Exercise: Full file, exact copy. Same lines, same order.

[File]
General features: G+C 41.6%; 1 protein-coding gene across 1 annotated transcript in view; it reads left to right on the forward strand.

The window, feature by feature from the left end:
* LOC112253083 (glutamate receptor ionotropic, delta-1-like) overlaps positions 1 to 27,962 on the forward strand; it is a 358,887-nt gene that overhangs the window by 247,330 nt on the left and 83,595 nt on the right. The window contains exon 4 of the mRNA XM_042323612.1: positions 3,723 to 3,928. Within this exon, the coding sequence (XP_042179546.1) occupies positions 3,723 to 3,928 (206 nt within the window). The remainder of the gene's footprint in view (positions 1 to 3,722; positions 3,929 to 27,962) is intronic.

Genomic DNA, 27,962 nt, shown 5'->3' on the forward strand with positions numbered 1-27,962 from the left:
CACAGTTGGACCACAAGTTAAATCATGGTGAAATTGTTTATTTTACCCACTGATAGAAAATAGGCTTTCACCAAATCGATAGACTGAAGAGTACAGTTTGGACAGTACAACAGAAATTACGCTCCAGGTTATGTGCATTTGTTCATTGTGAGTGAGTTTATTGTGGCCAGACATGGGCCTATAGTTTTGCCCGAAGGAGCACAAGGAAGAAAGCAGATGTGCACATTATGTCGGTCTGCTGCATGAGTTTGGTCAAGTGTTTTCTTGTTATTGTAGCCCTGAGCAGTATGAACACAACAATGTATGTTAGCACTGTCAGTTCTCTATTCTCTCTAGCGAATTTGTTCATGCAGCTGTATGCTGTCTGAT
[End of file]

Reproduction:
General features: G+C 41.6%; 1 protein-coding gene across 1 annotated transcript in view; it reads left to right on the forward strand.

The window, feature by feature from the left end:
* LOC112253083 (glutamate receptor ionotropic, delta-1-like) overlaps positions 1 to 27,962 on the forward strand; it is a 358,887-nt gene that overhangs the window by 247,330 nt on the left and 83,595 nt on the right. The window contains exon 4 of the mRNA XM_042323612.1: positions 3,723 to 3,928. Within this exon, the coding sequence (XP_042179546.1) occupies positions 3,723 to 3,928 (206 nt within the window). The remainder of the gene's footprint in view (positions 1 to 3,722; positions 3,929 to 27,962) is intronic.

Genomic DNA, 27,962 nt, shown 5'->3' on the forward strand with positions numbered 1-27,962 from the left:
CACAGTTGGACCACAAGTTAAATCATGGTGAAATTGTTTATTTTACCCACTGATAGAAAATAGGCTTTCACCAAATCGATAGACTGAAGAGTACAGTTTGGACAGTACAACAGAAATTACGCTCCAGGTTATGTGCATTTGTTCATTGTGAGTGAGTTTATTGTGGCCAGACATGGGCCTATAGTTTTGCCCGAAGGAGCACAAGGAAGAAAGCAGATGTGCACATTATGTCGGTCTGCTGCATGAGTTTGGTCAAGTGTTTTCTTGTTATTGTAGCCCTGAGCAGTATGAACACAACAATGTATGTTAGCACTGTCAGTTCTCTATTCTCTCTAGCGAATTTGTTCATGCAGCTGTATGCTGTCTGAT